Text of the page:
How did the ideas of the Renaissance, Reformation, and Scientific Revolution affect the Enlightenment?
The Enlightenment was an extension of many of the ideas of the Renaissance and Reformation.
The first element of this is religious. The Reformation and the rise of Protestantism broke the stranglehold of the Roman Catholic Church on Europe. Protestantism was inherently anti-clerical, arguing for the importance of Scripture and personal faith in salvation, rather than insisting that salvation was exclusively mediated by Church ritual and hierarchy. This led to pressure for increased freedom of religion and emphasis on personal conscience, something that was increasingly important in the Enlightenment.
In studying classical and religious texts, the Renaissance and Reformation were associated with a return "ad fontes" (to the origins), which meant seeking early manuscripts and studying them in historical context in their original languages. This led to the scientific, historical, and philological studies of the Enlightenment and the rise of altertumswissenschaft (the science of antiquity).
The Renaissance admiration of ancient Rome led to interest in the Roman Republic as a political model, something that led to the movement for democracy in the Enlightenment. The early modern period was the beginning of the rise of the bourgeoisie.
The Renaissance, in casting off scholasticism, marked the beginning of modern science. Modern science was grounded in reason, observation, and experiment, as found in such figures as Bacon, Copernicus, and Galileo. These scientific advances led to the expansion of science in the Enlightenment and the application of scientific method to humanistic, social, and political issues.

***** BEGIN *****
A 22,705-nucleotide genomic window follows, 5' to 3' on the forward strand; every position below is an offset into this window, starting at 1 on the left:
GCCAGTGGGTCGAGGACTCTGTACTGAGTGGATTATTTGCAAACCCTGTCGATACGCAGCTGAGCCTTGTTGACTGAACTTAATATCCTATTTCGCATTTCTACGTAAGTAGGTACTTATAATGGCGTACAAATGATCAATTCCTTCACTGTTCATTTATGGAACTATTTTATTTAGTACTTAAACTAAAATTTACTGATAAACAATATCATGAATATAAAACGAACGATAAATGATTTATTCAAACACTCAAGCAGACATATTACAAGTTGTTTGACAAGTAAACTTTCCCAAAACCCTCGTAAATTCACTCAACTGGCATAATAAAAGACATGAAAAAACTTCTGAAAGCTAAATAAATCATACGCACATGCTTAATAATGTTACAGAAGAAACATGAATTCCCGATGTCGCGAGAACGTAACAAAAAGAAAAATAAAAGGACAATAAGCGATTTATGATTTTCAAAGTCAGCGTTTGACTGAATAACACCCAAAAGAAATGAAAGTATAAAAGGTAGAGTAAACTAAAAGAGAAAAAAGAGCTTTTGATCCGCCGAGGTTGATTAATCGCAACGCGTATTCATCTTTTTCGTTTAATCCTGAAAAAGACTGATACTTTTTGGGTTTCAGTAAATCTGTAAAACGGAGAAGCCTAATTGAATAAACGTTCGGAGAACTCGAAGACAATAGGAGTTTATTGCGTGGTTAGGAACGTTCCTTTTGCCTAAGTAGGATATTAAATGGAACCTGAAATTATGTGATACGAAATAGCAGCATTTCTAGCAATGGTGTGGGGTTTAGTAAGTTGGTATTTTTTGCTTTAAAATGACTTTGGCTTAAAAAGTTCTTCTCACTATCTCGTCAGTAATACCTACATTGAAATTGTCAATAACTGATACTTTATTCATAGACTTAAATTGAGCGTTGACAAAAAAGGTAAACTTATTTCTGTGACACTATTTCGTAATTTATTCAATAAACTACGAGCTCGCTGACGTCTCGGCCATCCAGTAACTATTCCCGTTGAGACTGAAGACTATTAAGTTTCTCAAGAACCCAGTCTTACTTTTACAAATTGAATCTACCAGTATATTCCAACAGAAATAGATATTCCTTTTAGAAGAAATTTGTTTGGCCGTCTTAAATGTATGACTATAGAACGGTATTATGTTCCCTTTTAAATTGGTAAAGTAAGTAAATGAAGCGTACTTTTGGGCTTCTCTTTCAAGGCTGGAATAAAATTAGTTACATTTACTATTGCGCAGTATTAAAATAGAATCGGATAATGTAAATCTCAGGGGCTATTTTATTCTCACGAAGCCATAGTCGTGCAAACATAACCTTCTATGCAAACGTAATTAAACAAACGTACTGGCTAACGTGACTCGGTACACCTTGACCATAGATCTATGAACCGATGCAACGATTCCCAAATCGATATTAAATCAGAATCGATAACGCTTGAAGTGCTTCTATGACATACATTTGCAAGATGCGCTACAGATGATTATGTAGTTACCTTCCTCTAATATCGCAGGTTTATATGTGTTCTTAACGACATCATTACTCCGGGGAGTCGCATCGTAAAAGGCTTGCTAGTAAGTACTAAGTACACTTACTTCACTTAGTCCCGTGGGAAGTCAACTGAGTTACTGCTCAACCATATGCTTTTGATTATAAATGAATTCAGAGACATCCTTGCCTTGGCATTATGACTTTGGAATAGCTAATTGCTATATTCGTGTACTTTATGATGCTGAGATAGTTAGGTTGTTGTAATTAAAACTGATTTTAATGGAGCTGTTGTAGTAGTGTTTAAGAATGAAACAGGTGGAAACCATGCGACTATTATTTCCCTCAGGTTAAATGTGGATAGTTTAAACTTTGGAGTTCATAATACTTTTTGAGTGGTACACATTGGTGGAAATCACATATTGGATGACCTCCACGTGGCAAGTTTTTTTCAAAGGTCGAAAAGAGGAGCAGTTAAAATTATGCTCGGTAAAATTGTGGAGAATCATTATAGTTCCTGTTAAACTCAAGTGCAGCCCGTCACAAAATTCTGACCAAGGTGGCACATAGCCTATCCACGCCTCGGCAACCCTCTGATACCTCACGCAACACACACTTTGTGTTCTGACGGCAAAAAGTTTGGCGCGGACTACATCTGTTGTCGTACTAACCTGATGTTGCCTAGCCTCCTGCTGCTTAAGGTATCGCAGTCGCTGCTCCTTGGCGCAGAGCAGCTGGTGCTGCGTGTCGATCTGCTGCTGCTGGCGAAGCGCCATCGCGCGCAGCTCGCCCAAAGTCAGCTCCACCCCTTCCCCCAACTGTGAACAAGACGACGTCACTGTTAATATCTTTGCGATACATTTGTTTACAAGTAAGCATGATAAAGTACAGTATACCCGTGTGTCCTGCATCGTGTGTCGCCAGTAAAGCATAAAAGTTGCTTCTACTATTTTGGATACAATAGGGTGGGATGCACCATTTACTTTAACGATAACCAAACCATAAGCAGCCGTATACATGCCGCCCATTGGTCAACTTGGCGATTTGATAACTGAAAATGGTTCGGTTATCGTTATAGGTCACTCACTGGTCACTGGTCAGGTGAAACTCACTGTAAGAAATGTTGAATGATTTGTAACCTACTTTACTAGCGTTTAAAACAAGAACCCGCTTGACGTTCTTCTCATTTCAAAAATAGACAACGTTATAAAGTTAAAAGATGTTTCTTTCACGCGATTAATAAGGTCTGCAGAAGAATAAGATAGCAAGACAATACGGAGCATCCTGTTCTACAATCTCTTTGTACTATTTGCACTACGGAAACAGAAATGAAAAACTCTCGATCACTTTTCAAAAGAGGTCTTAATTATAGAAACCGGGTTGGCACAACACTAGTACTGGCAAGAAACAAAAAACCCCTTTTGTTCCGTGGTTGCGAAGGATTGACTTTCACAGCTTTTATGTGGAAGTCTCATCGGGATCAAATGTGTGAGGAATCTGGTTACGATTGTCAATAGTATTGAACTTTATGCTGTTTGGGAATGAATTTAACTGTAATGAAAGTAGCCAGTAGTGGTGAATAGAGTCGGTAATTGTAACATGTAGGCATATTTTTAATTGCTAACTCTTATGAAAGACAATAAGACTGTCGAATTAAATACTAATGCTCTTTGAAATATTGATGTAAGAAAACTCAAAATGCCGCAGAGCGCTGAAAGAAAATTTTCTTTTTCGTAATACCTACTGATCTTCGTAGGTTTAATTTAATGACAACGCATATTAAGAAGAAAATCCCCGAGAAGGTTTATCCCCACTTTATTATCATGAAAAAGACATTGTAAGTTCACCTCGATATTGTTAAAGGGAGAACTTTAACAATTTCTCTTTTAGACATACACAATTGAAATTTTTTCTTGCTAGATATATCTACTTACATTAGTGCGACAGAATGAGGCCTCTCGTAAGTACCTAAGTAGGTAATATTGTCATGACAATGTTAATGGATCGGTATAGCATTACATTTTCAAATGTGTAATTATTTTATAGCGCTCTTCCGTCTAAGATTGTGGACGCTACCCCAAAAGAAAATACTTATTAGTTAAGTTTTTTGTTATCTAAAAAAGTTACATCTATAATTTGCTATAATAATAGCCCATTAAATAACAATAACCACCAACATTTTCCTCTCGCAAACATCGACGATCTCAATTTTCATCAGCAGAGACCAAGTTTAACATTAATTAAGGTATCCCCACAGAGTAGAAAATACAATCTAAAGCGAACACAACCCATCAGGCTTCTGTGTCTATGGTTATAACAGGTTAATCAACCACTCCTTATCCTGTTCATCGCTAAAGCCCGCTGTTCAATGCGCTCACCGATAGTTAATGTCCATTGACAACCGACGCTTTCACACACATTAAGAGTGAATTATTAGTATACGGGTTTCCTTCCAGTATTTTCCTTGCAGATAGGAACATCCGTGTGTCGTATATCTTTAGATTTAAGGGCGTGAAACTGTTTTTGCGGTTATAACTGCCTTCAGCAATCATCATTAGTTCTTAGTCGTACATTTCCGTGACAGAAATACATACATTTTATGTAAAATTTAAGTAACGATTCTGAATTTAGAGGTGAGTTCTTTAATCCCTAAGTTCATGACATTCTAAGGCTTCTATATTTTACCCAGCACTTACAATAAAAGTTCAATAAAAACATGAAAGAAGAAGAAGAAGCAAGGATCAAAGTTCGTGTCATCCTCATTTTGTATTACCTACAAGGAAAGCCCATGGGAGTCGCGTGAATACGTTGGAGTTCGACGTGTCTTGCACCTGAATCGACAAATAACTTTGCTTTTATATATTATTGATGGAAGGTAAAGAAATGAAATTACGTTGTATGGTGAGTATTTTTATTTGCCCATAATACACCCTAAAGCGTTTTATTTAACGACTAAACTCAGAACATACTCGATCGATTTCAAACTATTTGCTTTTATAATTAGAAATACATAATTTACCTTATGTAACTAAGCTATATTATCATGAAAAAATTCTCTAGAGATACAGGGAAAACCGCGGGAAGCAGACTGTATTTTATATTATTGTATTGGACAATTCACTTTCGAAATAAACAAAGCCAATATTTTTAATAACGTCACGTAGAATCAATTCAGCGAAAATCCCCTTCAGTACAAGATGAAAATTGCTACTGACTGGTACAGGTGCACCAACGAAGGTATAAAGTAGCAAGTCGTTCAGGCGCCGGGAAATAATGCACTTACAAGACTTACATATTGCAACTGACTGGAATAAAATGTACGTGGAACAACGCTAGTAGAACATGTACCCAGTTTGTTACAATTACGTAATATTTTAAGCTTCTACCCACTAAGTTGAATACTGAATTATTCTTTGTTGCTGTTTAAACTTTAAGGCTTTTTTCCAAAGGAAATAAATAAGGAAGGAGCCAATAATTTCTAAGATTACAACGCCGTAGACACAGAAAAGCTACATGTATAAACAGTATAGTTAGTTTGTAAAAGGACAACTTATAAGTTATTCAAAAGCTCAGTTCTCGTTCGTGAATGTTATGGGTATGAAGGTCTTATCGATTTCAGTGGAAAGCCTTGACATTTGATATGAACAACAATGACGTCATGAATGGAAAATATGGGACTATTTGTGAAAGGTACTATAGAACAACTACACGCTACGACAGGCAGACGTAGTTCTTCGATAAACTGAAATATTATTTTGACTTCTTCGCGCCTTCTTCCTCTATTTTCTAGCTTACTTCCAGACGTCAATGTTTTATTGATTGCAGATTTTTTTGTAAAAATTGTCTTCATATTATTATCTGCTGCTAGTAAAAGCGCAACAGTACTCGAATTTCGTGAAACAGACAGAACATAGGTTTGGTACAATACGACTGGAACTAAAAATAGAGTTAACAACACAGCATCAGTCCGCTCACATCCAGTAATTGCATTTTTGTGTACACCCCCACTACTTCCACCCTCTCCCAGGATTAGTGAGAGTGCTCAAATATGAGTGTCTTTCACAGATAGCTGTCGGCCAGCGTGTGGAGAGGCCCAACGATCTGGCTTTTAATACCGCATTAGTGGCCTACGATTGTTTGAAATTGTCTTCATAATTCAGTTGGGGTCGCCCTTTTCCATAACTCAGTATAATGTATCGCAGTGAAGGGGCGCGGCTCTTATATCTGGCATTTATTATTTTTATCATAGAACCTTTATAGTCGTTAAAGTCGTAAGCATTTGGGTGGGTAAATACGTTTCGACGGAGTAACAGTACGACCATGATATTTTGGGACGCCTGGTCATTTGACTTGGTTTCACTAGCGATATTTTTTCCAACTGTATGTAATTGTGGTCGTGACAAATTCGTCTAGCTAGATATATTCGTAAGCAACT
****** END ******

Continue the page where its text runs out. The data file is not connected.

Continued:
The Renaissance and Scientific Revolution contributed heavily to Enlightenment ideas. The influence of the Reformation was not so great, in fact some reformation thinkers disagreed with Enlightenment ideas.
The Renaissance and Scientific Revolution had challenged the Medieval concept of scholasticism, in which one accepted authority without question. That "authority" included the concept of a geocentric universe, Experimentation was considered dangerous, as it might lead one to error, and error to sin, and sin to damnation. Renaissance thinkers were perhaps the first to question Scholasticism and explore the concept of a rational universe. This idea was further explored during the Scientific Revolution when scholars argued that the entire universe could be proven by mathematical principles. It is here that the first conflict with Reformation thinkers became apparent. In response to Copernicus' theory that the solar system was heliocentric, Martin Luther called Copernicus:
the new astrologer who wants to prove that the earth moves and goes round….This fool wants to turn the whole art of astronomy upside down
In summary, the Enlightenment is normally considered by scholars to be the natural conclusion of the Renaissance, since both were secular in their approaches. The only explanations accepted were those which were reasonable and "worldly." It was further a continuation of a process which began with the Scientific Revolution. From that revolution, a new way of thinking about science, nature, and humanity had developed. That way of thinking was the nativity of the Enlightenment.